Beginning in December, 2017, the focus of RS-25 ground testing shifted to development and certification of the “production restart” design. Testing from 2015 through most of 2017 helped to certify the already-built “adaptation” engines and a new engine control system to the SLS flight environment.

The first four SLS launches will use engines built during the Shuttle Program and fly them during most of ascent at a throttle setting of 109 percent RPL. Production restart engines will be flown at 111 percent RPL.

The four RS-25 engines slated for Exploration Mission-1 (EM-1), the first SLS launch, at Aerojet Rocketdyne’s Stennis facility in October, 2017. Credit: Aerojet Rocketdyne.

In addition to testing the performance of hardware built with the new manufacturing methods, NASA and Aerojet Rocketdyne are acceptance testing new engine controller units (ECU) that will fly on all the SLS launches. The ECU design was certified during the previous adaptation test series and new units produced by Honeywell are being delivered to Stennis.

ECUs for the first two sets of flight engines and beyond have already been tested and new units will continue to fill out the inventory for the first four launch sets in hot-fire tests on the A-1 stand.

Shutdown sequence

The RS-25 engine can be throttled anywhere within (and slightly outside) its normal operating range, and in SLS as with Shuttle they will be throttled depending on in-flight conditions and performance. The production restart engines will be certified to throttle between 80 percent and 111 percent RPL during flight.

80 percent RPL is also the lowest the engines can be throttled on the ground today, although at altitude or in near vacuum during Shuttle and early SLS flights the engines can be throttled down near 65 percent RPL. “For a ground test without a diffuser, which is what we have on the A-1 test stand, you can’t throttle that low because the nozzle flow separates and it would damage the nozzle,” Benefield explained in an interview last year.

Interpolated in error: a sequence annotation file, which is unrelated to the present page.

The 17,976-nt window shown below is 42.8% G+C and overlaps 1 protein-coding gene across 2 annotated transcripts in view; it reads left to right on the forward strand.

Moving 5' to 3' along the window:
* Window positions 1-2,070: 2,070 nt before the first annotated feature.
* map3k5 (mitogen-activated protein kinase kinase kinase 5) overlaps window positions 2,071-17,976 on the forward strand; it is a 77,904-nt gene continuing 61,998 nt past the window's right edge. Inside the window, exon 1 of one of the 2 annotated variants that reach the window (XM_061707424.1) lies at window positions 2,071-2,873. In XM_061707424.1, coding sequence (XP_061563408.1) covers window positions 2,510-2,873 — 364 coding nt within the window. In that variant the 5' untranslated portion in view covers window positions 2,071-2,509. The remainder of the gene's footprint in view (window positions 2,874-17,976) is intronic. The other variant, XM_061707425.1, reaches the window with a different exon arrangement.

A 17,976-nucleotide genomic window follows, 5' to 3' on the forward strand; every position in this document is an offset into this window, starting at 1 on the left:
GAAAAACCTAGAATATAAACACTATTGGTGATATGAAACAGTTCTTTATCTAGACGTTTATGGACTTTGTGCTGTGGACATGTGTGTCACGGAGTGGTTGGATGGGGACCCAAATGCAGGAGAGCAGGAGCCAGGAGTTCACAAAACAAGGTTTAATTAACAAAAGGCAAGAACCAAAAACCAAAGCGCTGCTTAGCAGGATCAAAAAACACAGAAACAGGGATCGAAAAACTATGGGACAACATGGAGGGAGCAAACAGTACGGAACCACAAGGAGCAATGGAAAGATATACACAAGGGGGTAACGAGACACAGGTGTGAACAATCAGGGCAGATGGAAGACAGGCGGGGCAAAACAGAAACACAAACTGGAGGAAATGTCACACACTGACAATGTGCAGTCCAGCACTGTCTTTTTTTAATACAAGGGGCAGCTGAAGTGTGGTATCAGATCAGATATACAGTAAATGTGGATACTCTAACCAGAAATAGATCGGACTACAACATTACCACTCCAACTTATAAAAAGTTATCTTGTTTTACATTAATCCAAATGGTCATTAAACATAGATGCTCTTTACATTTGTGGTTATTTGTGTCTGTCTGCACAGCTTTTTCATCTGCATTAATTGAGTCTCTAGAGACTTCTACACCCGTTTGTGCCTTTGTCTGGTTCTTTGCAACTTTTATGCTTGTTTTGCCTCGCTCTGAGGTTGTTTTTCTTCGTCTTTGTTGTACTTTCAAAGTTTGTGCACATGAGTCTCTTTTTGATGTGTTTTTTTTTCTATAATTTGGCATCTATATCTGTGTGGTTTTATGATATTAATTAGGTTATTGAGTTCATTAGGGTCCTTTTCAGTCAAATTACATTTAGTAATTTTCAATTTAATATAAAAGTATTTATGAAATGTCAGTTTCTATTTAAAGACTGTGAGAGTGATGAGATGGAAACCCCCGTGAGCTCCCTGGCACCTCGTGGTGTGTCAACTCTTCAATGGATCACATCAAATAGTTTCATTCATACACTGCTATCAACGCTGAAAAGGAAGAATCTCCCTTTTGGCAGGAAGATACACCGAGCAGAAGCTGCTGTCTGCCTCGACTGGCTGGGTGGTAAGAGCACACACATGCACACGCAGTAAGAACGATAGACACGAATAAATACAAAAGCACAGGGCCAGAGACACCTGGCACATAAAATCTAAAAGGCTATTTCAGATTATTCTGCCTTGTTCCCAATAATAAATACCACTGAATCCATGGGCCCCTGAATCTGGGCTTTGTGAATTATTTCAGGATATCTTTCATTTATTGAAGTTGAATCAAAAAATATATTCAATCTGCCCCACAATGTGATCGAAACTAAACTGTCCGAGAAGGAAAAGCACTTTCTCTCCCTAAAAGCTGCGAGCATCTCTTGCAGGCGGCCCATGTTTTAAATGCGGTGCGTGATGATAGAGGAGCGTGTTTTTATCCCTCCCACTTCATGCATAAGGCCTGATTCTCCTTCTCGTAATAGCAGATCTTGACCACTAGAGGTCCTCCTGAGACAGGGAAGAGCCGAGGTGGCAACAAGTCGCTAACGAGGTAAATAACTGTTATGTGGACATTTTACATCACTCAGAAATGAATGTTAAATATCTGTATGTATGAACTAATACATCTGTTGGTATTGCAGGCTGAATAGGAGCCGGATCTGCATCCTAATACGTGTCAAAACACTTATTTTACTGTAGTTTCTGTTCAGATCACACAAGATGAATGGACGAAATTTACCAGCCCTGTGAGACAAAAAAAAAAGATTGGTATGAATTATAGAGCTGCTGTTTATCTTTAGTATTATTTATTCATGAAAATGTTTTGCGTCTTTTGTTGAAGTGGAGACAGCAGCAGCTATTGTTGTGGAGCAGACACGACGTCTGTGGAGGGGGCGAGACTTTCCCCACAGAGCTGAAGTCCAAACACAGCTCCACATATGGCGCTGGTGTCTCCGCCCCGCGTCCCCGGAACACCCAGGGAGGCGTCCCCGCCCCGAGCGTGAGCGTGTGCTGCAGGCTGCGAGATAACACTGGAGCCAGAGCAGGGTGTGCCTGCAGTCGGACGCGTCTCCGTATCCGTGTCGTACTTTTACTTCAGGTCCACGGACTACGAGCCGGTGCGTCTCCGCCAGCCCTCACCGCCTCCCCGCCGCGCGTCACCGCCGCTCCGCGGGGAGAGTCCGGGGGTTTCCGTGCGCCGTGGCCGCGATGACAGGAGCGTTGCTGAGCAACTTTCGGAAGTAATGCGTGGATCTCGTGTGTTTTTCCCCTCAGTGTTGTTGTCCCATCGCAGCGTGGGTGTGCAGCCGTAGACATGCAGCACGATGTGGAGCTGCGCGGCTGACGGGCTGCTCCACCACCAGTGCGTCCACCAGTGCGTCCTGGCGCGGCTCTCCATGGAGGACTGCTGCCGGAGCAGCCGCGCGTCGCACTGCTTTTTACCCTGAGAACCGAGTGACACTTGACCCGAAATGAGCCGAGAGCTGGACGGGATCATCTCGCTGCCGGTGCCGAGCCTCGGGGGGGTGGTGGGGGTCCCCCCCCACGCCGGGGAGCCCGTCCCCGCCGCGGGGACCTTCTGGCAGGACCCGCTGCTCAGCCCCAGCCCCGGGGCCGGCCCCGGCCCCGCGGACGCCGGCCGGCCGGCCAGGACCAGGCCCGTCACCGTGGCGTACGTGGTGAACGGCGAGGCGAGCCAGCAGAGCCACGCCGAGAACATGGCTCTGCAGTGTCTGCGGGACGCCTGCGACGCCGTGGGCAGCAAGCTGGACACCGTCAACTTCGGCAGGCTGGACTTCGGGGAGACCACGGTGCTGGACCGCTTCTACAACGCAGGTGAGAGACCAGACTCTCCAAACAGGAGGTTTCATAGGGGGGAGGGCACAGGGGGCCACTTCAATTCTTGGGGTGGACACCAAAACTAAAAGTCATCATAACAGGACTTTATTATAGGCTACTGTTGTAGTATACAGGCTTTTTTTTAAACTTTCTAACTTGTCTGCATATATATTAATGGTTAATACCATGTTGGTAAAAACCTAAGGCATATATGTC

E0528 throttled at 80 percent RPL during a hot-fire test on January 16. This is the lowest power setting the engine can be run at sea-level without risking damage to the nozzle. Credit: NASA.

“So we can only throttle down to 80 percent on the ground…if we needed to throttle lower than 80 percent, we’d have to go back to a stand like A-2 that has a diffuser.”

Although the engine ran at 111 percent RPL during most of the test, it was also throttled back a few times, sometimes in an incremental stair-step or step-down fashion and sometimes in a linear fashion from one setting to the next. “The ‘stair-step’ throttle down near the end of the test simulates flight,” Benefield explained.

“Near the end of flight the vehicle flight computers must slowly throttle the engines back in a ‘stair-step’ fashion in order for the vehicle to remain within its max acceleration limit. Other times in flight the vehicle requires a ‘constant ramp down’ from one power level to another; hence, this capability is demonstrated during ground test as well.”

Benefield said the next test in the series, number four, is planned for October 11th.